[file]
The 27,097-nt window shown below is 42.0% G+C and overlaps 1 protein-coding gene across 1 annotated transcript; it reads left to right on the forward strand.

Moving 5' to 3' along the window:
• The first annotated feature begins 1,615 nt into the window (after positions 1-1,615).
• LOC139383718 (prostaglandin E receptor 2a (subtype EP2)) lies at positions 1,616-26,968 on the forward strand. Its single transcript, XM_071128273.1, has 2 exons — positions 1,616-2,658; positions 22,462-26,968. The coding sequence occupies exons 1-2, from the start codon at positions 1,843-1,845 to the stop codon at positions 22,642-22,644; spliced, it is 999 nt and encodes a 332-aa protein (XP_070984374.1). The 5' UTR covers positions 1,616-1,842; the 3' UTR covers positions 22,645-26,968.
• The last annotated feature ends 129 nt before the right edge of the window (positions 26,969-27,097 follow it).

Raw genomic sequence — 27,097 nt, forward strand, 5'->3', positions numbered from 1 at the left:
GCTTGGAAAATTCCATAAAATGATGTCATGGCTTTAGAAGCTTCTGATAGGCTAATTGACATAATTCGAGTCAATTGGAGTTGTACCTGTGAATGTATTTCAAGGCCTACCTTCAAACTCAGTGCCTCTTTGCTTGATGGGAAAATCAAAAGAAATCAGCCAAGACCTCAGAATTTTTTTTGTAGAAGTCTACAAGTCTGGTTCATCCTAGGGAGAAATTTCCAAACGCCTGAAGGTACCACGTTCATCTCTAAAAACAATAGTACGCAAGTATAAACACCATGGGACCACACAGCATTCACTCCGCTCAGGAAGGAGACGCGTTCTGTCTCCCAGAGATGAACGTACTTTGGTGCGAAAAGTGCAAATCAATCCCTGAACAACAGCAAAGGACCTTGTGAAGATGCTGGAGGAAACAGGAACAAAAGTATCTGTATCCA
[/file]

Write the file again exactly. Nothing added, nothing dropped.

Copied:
The 27,097-nt window shown below is 42.0% G+C and overlaps 1 protein-coding gene across 1 annotated transcript; it reads left to right on the forward strand.

Moving 5' to 3' along the window:
• The first annotated feature begins 1,615 nt into the window (after positions 1-1,615).
• LOC139383718 (prostaglandin E receptor 2a (subtype EP2)) lies at positions 1,616-26,968 on the forward strand. Its single transcript, XM_071128273.1, has 2 exons — positions 1,616-2,658; positions 22,462-26,968. The coding sequence occupies exons 1-2, from the start codon at positions 1,843-1,845 to the stop codon at positions 22,642-22,644; spliced, it is 999 nt and encodes a 332-aa protein (XP_070984374.1). The 5' UTR covers positions 1,616-1,842; the 3' UTR covers positions 22,645-26,968.
• The last annotated feature ends 129 nt before the right edge of the window (positions 26,969-27,097 follow it).

Raw genomic sequence — 27,097 nt, forward strand, 5'->3', positions numbered from 1 at the left:
GCTTGGAAAATTCCATAAAATGATGTCATGGCTTTAGAAGCTTCTGATAGGCTAATTGACATAATTCGAGTCAATTGGAGTTGTACCTGTGAATGTATTTCAAGGCCTACCTTCAAACTCAGTGCCTCTTTGCTTGATGGGAAAATCAAAAGAAATCAGCCAAGACCTCAGAATTTTTTTTGTAGAAGTCTACAAGTCTGGTTCATCCTAGGGAGAAATTTCCAAACGCCTGAAGGTACCACGTTCATCTCTAAAAACAATAGTACGCAAGTATAAACACCATGGGACCACACAGCATTCACTCCGCTCAGGAAGGAGACGCGTTCTGTCTCCCAGAGATGAACGTACTTTGGTGCGAAAAGTGCAAATCAATCCCTGAACAACAGCAAAGGACCTTGTGAAGATGCTGGAGGAAACAGGAACAAAAGTATCTGTATCCA